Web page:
Now that I’ve transitioned to management, I’ve found myself becoming a person I never thought I would be. I like fitted blazers. I wear trousers instead of skinny jeans (sometimes). I go to the gym. I like goals. Ugh. Who even am I?
I’m a firm believer in setting good professional goals. They have to be measurable (duh), but most importantly, they have to be a living document that you maintain with your direct report.
Once you set up good goals, it becomes extremely easy to track a person’s growth, surface issues before they become a big problem, and make performance reviews easier. However, most people hate doing them. This is my current process for making and updating goals.
Setting initial goals
Treat goal-setting as a pairing exercise. I ask my direct reports to open a markdown file in their GitHub repository (or Google doc) for one quarter. This is to gauge what kind of things the person initially is interested in, without my input.
We set up time at the beginning of the quarter (or end of the quarter) to walk through these goals. I bring up the engineering levels of the person and we go through them to see what kinds of things they excel in and what areas could use some work.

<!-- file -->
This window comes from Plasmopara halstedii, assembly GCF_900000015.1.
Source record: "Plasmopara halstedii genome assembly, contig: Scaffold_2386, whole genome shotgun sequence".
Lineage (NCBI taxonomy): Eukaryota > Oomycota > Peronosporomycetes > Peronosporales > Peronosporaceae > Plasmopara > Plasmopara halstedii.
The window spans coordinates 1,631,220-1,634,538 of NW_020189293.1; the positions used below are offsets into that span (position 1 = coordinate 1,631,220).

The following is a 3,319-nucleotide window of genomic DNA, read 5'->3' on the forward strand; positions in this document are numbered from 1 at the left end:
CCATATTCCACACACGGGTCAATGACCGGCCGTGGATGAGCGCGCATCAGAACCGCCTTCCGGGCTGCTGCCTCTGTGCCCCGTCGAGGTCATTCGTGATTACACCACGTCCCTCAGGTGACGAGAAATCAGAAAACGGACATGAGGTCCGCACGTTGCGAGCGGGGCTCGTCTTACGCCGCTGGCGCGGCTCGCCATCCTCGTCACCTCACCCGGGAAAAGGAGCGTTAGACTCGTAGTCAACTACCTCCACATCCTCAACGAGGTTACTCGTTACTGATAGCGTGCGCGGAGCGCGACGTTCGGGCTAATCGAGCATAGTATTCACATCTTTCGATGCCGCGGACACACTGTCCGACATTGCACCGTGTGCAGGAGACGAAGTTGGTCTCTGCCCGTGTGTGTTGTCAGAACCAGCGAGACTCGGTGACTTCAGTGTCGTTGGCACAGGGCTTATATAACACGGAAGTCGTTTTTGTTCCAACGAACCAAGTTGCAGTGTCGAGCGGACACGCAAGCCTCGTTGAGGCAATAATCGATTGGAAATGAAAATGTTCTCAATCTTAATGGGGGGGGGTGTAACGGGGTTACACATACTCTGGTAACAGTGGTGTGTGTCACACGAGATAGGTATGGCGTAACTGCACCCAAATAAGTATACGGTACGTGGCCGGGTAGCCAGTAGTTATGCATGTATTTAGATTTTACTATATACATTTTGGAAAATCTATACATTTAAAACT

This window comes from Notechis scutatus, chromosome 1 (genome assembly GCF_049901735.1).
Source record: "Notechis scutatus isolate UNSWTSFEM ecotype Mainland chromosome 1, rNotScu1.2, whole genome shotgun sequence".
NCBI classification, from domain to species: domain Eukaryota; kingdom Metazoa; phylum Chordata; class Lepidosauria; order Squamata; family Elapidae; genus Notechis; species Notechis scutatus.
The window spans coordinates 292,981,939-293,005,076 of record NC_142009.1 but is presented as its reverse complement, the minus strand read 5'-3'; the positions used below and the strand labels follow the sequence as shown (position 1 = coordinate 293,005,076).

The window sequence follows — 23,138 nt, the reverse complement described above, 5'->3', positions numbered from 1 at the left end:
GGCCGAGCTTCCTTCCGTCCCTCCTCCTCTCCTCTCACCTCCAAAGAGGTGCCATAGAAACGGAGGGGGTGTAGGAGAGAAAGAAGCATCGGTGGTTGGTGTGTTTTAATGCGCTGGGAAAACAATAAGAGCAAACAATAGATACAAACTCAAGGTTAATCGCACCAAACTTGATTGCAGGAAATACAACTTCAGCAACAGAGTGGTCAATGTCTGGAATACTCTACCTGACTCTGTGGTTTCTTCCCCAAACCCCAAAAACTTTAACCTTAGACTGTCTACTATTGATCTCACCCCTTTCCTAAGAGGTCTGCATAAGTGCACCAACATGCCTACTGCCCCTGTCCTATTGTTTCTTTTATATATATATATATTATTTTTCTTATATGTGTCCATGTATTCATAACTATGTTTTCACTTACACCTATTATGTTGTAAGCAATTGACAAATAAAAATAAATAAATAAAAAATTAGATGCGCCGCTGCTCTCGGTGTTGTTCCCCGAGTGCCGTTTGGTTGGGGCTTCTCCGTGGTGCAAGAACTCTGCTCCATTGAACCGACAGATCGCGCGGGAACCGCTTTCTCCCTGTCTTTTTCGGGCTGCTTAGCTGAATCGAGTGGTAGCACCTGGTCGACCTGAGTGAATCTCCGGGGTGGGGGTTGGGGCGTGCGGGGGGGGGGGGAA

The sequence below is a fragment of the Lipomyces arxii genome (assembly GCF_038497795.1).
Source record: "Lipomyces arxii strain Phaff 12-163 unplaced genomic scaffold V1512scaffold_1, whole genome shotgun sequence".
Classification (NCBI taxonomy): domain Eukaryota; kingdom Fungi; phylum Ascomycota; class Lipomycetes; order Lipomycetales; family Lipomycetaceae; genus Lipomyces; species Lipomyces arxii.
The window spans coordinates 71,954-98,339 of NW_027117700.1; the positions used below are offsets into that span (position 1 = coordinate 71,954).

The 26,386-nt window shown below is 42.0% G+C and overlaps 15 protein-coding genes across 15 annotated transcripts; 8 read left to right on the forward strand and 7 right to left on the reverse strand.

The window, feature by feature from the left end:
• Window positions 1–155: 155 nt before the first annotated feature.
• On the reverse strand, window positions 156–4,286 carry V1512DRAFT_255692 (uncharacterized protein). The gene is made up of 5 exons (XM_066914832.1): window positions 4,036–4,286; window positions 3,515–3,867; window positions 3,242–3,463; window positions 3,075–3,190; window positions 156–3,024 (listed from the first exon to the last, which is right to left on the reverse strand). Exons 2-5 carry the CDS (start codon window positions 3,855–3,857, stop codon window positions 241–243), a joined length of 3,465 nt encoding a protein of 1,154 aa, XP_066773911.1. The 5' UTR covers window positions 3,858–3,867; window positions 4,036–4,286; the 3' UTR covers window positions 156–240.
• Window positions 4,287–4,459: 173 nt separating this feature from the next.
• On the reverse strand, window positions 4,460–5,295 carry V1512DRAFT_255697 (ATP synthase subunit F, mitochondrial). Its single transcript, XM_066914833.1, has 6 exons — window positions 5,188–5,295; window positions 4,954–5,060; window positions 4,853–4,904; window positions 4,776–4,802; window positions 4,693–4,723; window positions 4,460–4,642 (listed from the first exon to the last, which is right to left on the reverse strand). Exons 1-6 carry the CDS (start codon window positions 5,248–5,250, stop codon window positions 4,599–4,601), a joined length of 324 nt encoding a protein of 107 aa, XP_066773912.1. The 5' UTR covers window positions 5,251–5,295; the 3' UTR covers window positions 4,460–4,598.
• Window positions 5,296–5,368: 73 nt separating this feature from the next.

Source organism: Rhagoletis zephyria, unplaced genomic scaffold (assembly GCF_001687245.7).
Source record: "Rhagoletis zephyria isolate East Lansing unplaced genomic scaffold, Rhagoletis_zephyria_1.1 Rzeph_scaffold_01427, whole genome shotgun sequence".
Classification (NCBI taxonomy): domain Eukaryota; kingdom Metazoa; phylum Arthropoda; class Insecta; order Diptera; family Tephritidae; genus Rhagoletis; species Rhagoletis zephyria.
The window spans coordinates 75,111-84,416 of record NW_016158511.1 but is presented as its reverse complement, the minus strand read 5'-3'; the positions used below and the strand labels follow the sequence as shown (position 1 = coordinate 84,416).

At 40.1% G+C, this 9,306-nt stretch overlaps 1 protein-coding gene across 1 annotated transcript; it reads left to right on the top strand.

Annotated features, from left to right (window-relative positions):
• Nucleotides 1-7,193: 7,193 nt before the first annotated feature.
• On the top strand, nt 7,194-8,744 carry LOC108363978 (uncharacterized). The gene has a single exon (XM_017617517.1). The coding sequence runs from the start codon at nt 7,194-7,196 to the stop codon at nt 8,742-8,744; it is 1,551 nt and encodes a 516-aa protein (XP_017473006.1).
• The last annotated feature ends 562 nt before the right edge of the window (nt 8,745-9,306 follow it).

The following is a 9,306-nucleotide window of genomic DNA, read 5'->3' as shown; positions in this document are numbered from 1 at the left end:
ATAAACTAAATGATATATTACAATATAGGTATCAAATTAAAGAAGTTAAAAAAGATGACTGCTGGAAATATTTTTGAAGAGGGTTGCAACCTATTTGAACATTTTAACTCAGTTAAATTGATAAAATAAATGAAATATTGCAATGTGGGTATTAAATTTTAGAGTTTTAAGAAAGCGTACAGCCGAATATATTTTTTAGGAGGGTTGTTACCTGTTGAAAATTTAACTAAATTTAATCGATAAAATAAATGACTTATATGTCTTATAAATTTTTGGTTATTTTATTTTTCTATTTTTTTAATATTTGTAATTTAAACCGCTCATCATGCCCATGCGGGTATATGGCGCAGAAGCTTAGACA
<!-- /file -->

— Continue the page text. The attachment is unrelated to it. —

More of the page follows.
Then we work together to create measurable, time-limited goals (with checkboxes!) for the quarter based on their original goals and the engineering goals. (i.e. “Fix 6 bugs off the bug board this quarter to help with technical debt”) When putting together estimates, I make it clear that these can always change based on changing circumstances.
Monthly follow ups
The most important part of this process is the monthly follow up. I set a reminder on my calendar (I use OmniFocus) to review goals once a month to make sure they are still relevant. For example, if a person stated “Fix 6 bugs off the bug board this quarter to help with technical debt” but has spent most of the first month working on a very complex feature, then we might reduce the goal to “Fix 4 bugs off the bug board this quarter to help with technical debt and ship 1 major feature”.
It’s also a good way to surface problem areas. If a person commits to fixing 6 bugs in a quarter, but they haven’t gotten any started, what is the cause of that problem? Was the onboarding not thorough enough? Are they having problems with their local development machine? Are the bugs too hard than their current level? Interpersonal issues?
I also use this time to add any additional projects the person has been working on (i.e. committees, Employee Resource Groups, any kind of invisible or emotional labor) to make sure that it’s documented, or any interpersonal concerns I’ve noticed over the last few weeks. It’s ok to write them pre-checked. The most important thing is documenting changes as they happen!
Annual reviews rollups
With all of these past notes, it makes writing reviews much easier, makes it clear if too much time is spent in any one particular area, and helps guide the person to work on areas they may not naturally want to work on.
It also makes it much easier to spot if they’re available for a promotion, since it clearly shows where they are in the engineering levels.
I hope this helps you out!
Image source: https://flic.kr/p/8jvw78